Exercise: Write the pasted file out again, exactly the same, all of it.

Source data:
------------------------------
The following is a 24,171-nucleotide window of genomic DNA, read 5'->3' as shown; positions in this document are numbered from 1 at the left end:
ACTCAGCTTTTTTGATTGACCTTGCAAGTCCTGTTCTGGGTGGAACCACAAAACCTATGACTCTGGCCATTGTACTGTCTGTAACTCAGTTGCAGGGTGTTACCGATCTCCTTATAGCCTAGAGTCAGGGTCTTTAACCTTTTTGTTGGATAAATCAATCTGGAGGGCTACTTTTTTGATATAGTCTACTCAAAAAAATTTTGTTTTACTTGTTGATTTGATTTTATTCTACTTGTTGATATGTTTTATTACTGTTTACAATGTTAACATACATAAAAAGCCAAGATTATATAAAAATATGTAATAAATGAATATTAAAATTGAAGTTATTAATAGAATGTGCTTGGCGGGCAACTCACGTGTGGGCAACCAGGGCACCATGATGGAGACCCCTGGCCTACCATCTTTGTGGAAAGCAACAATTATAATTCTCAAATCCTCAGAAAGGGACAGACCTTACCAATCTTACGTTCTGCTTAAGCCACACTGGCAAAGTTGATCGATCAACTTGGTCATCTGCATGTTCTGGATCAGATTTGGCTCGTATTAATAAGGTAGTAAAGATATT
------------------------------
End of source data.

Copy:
The following is a 24,171-nucleotide window of genomic DNA, read 5'->3' as shown; positions in this document are numbered from 1 at the left end:
ACTCAGCTTTTTTGATTGACCTTGCAAGTCCTGTTCTGGGTGGAACCACAAAACCTATGACTCTGGCCATTGTACTGTCTGTAACTCAGTTGCAGGGTGTTACCGATCTCCTTATAGCCTAGAGTCAGGGTCTTTAACCTTTTTGTTGGATAAATCAATCTGGAGGGCTACTTTTTTGATATAGTCTACTCAAAAAAATTTTGTTTTACTTGTTGATTTGATTTTATTCTACTTGTTGATATGTTTTATTACTGTTTACAATGTTAACATACATAAAAAGCCAAGATTATATAAAAATATGTAATAAATGAATATTAAAATTGAAGTTATTAATAGAATGTGCTTGGCGGGCAACTCACGTGTGGGCAACCAGGGCACCATGATGGAGACCCCTGGCCTACCATCTTTGTGGAAAGCAACAATTATAATTCTCAAATCCTCAGAAAGGGACAGACCTTACCAATCTTACGTTCTGCTTAAGCCACACTGGCAAAGTTGATCGATCAACTTGGTCATCTGCATGTTCTGGATCAGATTTGGCTCGTATTAATAAGGTAGTAAAGATATT